mongo --ssl --sslPEMKeyFile client.pem --sslCAfile certAuth.pem

The above code performs the following functions:

  • Because the server requires ssl, and ssl in the PEMkeyfile option is used, the server will be able to verify information on the connected database.

  • It uses certAuth.pem to validate the connection to a legitimate server.

Now restart the server to see if the authentication can be confirmed by appending the –auth at the end of the command, shown here:

mongod --sslMode requireSSL --sslPEMKeyFile server.pem --sslCAFile certAuth.pem --auth

Now, reconnecting via mongo command and executing the command db.system.user.find(), will show an error, as follows:

Error: error: {  
"ok" : 0,  
"errmsg" : "command find requires authentication",  
"code" : 13,  
"codeName" : "Unauthorized"  
}

Now use the localhost exception and create the first user as discussed in part one of this series. Now execute the following command to add the first user:

db.getSiblingDB("$external").runCommand(  
{  
createUser: "C=US, ST=TEXAS L=AUSTIN City, O=MongoDB,OU=KernelUser,CN=client",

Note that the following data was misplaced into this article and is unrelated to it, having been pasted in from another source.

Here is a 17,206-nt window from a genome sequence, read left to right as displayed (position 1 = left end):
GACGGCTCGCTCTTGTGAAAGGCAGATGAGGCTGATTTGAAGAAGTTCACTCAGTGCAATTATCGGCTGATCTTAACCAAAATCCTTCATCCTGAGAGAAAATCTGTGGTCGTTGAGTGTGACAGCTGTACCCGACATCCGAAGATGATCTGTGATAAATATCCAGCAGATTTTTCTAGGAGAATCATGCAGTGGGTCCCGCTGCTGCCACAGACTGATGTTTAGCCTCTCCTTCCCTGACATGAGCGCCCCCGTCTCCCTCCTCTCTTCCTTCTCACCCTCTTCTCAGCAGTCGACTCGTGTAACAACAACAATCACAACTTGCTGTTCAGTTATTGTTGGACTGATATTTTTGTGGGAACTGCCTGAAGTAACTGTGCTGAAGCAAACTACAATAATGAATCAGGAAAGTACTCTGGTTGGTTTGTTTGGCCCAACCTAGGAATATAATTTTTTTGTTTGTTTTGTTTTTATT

roles: [{ role: "root", db: "admin" } ]  
}  
)

The above code calls for the getSiblingDB() function and passed in the $external variable as X.509 is an external authentication mechanism, with the credentials not being stored directly in MongoDB. The runCommand() will process the creation of the user with the details of the subject line previously established and will give it a user role of “root” on the admin database.
Now that the user is created, user authentication is carried out in the same manner, as follows:

db.getSiblingDB("$external").auth(  
{  
user: "C=US, ST=TEXAS L=AUSTIN City, O=MongoDB,OU=KernelUser,CN=client",  
mechanism: "MONGODB-X509"  
}  
)

This is the same method used in connecting the external database and passing it in the subject line again and by specifying the mechanism being used is X509.

Conclusion

Part two of this tutorial has discussed how to enable the SCRAM-SHA-1 and the X.509 validation mechanisms for MongoDB Authentication and provided examples. Part three in this tutorial series will demonstrate how to enable a Keyfile-based replica set authentication and X.509 internal authentication.